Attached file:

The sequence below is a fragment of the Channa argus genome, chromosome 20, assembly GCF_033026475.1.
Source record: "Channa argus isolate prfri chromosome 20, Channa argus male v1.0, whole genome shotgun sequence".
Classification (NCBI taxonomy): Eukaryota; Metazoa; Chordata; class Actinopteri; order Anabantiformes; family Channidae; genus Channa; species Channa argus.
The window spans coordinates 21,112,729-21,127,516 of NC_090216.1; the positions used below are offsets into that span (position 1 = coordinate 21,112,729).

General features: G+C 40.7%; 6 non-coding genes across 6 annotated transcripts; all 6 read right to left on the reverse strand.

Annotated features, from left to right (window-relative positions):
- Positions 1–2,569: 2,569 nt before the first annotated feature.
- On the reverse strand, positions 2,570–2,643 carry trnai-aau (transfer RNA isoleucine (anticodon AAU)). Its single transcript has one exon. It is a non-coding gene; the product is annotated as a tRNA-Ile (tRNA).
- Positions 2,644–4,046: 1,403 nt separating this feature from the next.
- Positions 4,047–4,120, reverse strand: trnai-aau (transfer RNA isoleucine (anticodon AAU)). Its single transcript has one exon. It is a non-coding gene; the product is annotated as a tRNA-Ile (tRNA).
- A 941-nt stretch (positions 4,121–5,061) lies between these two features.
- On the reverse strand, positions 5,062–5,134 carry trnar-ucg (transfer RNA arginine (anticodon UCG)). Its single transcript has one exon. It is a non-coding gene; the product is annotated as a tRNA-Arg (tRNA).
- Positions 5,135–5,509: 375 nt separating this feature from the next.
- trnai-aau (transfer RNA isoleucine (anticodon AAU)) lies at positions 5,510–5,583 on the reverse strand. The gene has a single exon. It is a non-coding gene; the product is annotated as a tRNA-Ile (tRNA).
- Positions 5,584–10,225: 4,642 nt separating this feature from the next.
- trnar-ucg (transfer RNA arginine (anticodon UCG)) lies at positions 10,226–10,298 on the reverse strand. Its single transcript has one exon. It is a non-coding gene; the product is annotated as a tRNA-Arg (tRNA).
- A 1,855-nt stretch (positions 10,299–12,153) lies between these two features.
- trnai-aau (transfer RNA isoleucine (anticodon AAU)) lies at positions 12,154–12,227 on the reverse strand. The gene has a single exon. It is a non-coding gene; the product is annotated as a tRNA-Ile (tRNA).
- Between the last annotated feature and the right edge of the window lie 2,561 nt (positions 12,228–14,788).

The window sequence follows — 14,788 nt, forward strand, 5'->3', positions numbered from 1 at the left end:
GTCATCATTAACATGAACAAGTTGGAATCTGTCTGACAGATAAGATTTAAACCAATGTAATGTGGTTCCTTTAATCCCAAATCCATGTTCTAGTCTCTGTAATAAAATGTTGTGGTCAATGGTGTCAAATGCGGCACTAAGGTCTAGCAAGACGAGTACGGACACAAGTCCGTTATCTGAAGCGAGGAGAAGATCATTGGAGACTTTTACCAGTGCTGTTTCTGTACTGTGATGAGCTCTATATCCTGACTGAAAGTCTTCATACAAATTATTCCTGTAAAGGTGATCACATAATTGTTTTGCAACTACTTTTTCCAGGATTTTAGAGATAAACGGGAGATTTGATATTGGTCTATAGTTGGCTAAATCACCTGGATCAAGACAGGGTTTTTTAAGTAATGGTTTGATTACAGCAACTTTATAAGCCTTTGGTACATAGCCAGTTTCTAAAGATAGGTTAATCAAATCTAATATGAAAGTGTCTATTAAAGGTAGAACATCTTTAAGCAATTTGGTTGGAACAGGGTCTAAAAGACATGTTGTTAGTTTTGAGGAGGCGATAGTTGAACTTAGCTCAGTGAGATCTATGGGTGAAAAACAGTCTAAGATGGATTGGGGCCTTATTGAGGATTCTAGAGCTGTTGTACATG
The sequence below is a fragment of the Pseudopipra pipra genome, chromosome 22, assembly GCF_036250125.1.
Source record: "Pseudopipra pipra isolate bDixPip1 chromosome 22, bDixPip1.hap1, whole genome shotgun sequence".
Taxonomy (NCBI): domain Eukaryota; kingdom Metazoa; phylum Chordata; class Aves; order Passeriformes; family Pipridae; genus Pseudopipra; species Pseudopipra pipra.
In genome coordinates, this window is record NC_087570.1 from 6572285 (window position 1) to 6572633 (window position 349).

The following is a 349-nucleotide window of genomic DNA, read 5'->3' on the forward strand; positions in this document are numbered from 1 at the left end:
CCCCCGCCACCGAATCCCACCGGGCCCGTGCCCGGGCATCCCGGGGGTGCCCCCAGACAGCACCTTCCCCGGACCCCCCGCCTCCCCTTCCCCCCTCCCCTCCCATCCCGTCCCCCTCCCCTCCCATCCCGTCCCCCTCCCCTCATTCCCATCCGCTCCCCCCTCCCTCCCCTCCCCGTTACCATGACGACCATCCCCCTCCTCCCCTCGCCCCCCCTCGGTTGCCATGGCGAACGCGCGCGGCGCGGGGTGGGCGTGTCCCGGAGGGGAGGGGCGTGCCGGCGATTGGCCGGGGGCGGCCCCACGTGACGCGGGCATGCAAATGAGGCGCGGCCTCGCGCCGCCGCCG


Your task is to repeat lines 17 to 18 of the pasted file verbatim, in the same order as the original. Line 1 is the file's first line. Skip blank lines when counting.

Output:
- A 1,855-nt stretch (positions 10,299–12,153) lies between these two features.
- trnai-aau (transfer RNA isoleucine (anticodon AAU)) lies at positions 12,154–12,227 on the reverse strand. The gene has a single exon. It is a non-coding gene; the product is annotated as a tRNA-Ile (tRNA).